In terms of his glove, Mauricio can play anywhere on the infield. His hands are soft and he has a rifle of an arm.

He’s projected to be in Queens by 2022, but it could be even sooner.

2019 statistics (High-A Columbia): 54 games, .291/.332/.386, 2 HR, 16 RBI, 3 SB

#2: LHP Anthony Kay

Fresh off his promotion to Triple-A Syracuse, there is a clamoring to see Kay in the big leagues this year. While that may be unlikely, the hype is certainly justified.

In 12 starts at Binghamton, Kay showed he was clearly ready for the next challenge. With injuries having been his biggest hindrance so far, Mets fans have plenty of reason to be excited about this young lefty.

Graduating from the same high school as Steven Matz, the comparisons are natural.

2019 statistics (Double-A Binghamton): 12 starts, 7-3, 1.49 ERA, 0.92 WHIP, 3.04 K/BB

#1: SS Andres Gimenez

The most well-rounded player in the Mets system. Gimenez has a sound approach at the plate that allows him to make consistent hard contact. At just 5-foot-11, 161 pounds, his power sneaks up on you. He likely won’t win any stolen base crowns, but he has the ability to swipe double-digit bags on an annual basis.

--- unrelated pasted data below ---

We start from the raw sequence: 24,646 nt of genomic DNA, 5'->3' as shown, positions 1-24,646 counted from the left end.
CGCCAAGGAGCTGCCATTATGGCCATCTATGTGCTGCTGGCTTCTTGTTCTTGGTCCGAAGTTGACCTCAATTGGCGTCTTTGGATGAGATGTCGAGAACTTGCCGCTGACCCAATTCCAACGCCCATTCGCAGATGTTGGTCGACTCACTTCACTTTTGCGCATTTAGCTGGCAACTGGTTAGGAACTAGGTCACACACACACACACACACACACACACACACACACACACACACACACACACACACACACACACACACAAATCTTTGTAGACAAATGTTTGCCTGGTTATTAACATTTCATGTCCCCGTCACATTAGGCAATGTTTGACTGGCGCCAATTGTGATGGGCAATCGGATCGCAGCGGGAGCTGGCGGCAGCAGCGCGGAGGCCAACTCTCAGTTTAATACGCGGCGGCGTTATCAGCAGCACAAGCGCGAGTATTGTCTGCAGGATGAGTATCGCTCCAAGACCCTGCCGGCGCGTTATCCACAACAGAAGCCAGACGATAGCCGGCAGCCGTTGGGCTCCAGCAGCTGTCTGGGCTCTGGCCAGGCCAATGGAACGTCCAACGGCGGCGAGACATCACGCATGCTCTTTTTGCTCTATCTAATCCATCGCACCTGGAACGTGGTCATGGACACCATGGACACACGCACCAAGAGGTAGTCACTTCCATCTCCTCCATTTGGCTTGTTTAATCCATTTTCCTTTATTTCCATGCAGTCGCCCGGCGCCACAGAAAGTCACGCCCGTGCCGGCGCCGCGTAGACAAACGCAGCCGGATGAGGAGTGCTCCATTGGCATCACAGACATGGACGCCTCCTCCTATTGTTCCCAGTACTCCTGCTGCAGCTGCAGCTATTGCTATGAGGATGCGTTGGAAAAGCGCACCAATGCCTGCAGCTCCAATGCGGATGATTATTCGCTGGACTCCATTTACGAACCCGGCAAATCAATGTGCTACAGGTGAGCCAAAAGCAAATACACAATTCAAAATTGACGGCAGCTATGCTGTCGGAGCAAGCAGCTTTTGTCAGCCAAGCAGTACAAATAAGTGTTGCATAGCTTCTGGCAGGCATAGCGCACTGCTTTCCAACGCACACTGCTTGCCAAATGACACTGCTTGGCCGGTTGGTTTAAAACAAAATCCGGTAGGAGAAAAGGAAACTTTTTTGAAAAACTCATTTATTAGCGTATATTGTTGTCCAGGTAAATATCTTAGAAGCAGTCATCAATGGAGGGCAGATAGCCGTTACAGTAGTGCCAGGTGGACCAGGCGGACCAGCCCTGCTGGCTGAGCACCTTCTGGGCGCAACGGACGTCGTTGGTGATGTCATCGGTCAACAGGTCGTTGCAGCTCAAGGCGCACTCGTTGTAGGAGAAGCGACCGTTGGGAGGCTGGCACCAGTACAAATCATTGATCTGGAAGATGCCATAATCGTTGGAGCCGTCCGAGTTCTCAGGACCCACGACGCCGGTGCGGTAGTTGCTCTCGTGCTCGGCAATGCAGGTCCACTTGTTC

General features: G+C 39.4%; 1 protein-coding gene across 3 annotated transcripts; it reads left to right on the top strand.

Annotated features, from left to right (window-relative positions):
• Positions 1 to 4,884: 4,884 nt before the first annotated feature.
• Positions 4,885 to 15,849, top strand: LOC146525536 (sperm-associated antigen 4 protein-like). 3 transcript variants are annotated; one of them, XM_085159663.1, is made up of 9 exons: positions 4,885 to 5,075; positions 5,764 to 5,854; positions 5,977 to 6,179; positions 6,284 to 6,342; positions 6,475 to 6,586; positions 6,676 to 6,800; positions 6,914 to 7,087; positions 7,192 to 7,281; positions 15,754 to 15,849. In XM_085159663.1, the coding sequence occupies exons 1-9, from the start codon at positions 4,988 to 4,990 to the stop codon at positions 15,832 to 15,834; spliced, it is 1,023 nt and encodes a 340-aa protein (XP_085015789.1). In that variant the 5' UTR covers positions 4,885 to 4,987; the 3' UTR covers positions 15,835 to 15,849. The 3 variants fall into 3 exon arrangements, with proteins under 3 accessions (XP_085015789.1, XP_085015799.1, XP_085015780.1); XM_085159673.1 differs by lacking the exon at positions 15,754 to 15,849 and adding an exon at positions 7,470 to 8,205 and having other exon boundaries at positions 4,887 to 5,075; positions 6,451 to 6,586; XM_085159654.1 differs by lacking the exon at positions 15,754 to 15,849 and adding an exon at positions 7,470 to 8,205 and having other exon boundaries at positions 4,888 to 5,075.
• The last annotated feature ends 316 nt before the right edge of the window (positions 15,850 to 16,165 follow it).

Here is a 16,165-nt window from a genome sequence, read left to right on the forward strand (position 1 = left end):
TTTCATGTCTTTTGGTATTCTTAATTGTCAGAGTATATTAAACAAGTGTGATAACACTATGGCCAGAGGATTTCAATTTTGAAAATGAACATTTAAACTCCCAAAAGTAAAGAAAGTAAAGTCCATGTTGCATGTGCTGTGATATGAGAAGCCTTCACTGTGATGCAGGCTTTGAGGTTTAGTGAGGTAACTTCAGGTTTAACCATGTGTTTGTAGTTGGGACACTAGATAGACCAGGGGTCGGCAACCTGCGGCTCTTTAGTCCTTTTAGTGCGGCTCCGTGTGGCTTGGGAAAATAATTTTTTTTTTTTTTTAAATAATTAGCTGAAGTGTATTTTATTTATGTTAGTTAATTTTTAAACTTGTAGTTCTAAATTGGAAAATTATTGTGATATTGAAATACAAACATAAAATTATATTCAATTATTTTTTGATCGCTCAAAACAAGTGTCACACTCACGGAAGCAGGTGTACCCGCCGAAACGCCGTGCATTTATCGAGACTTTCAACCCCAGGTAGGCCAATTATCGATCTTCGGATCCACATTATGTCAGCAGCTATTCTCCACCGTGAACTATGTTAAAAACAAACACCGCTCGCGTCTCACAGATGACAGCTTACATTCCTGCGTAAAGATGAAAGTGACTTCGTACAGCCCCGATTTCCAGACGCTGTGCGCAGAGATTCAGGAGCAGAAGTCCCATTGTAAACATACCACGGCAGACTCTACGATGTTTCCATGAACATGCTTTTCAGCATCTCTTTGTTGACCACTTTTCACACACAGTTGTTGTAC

Defensively, he could easily stick at shortstop. However, the Mets made sure he got played of reps at second base in the Arizona Fall League last year. If all goes to plan, Rosario and Gimenez will be the double play combination for a long time to come.

2019 statistics (Double-A Binghamton): 45 games, .232/.305/.333, 2 HR, 15 RBI, 10 SB

For the latest on everything Mets, follow ESNY and Teddy Rydquist on Twitter @EliteSportsNY @TeddyRydquist.